Beach on Anak Krakatau, Krakatau, Krakatoa, volcano, Indonesia, volcanic beach
Black sand beach on Anak Krakatau looking towards Rakata Island

Over the next four and a half hours, there were two more explosions. The first one was so loud that it was heard in Perth, Australia 3,200 km to the south and Rodriguez Island 5,000 km to the west. It reverberated around the globe seven times and to this day remains the loudest sound in recorded history. The next explosion was so powerful that the island literally blew itself to bits and whatever was left standing collapsed into the magma chamber and disappeared into the boiling ocean.

The explosions caused deadly tsunamis. Boats in the Sunda Strait witnessed immense walls of water and the coastlines of South Sumatra and West Java were slammed by mammoth waves up to 40 meters high. By the time the damaged could be assessed, 165 villages had been destroyed and almost 37,000 people had lost their lives.


Today the only thing that remains of the original island of Krakatau is half of the Rakata volcano. Left scorched and devoid of life in 1883, Rakata regenerated at an amazing pace. Algae and ferns took hold within three years. Then grasses appeared. Over time trees took over the grasses and within 40 years the island was covered in dense jungle. Visitors today can explore the jungle and find two-toned chunks of lava, testimonials of the magma mixing that triggered the massive explosion and tore Krakatau apart.

Anak Krakatau, Krakatau, Krakatoa, volcano, Indonesia
Sulphuric gases rise from the top of Anak Krakatau

In 1930 Krakatau proved that it wasn’t finished yet. After three years of churning magma onto the seabed a new island was born: Anak Krakatau (Child of Krakatau). Regular eruptions have raised Anak Krakatau to the lofty height of 400 meters in less than 90 years – comparable to the height of the Empire State Building.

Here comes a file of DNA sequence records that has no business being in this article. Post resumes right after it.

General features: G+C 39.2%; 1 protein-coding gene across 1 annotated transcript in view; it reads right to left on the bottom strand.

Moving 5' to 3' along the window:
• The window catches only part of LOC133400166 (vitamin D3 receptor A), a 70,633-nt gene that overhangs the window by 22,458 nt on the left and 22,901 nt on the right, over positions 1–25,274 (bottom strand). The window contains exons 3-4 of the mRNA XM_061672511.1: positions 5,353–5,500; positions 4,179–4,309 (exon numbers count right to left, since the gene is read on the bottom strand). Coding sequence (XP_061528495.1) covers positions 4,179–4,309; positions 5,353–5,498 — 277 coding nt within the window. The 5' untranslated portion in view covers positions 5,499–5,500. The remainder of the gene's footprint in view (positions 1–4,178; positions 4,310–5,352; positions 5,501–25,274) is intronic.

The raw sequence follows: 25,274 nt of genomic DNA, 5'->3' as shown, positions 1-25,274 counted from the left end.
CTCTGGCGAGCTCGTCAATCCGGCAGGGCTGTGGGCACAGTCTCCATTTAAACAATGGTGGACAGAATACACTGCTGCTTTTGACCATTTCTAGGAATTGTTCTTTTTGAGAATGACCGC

There are a few black sand beaches strewn with granite and lava rock. Areas undisturbed by volcanic activity are now covered in jungle. Birds sing and cicadas drone in the mid-day heat. At sunrise one is likely to be greeted by a biawak or two, cousin of the famous Komodo dragon. At dusk retiring egrets and seed-dispersing bats will cast silhouettes against the sunset.

Snorkelers will feel sudden currents of hot water, bump into chunks of floating pumice and get a fascinating look at underwater lava flows. New corals grow from the flows, temporarily providing food and shelter for marine life, waiting to be buried in the next eruption.

Above the jungle is a fascinating transition zone where pioneer species of grasses and trees establish themselves in the sterile ash and rock, laying the groundwork for future forests. Beyond the transition zone looms a barren and foreboding volcano. The trail zigzags upward through silty ash and lava flows of varying color. Sometimes the ground will feel warm as Anak Krakatau radiates from the inside out. Then the landscape becomes an other-worldly scene of bright yellow fumaroles belching out clouds of toxic sulfuric gas.

From the top of Anak Krakatau, looking out over the ocean at the distant Rakata, it’s difficult to comprehend forces so destructive as to make an island disappear, but gazing into the mouth of the crater, one can imagine how it is being reborn.

Anak Krakatau, Rakata Island, Krakatau, Krakatoa, volcano, Indonesia
Where there once was an island, now there is ocean – the view of what is now Rakata Island from the top of Anak Krakatau


The best way to see Krakatau is through a travel company

  • Door-to-door service from Jakarta can be arranged
    • Overland to/from Jakarta to Carita or Anyer
  • Boat to/from the west coast to Anak Krakatau
    • Volcanic activity will determine the trip – be sure to inquire
    • Boats do not operate during much of the rainy season

There are three types of trips

  • One day trips including hiking and snorkeling, returning to the west coast or Jakarta the same day
  • Overnight camping trips including hiking and snorkeling staying on Rakata or Anak Krakatau
  • One-day dive trips including hiking, returning to west coast or Jakarta the same day

On Java

  • Visit the ruins of the Fourth Point Lighthouse and see a 600-ton chunk of coral washed up by the tsunami in 1883
  • Visit the hills behind Carita to see what stopped the tsunami from advancing further inland


Ujung Kulon: A Wet Season Romp to Java’s Wild Coast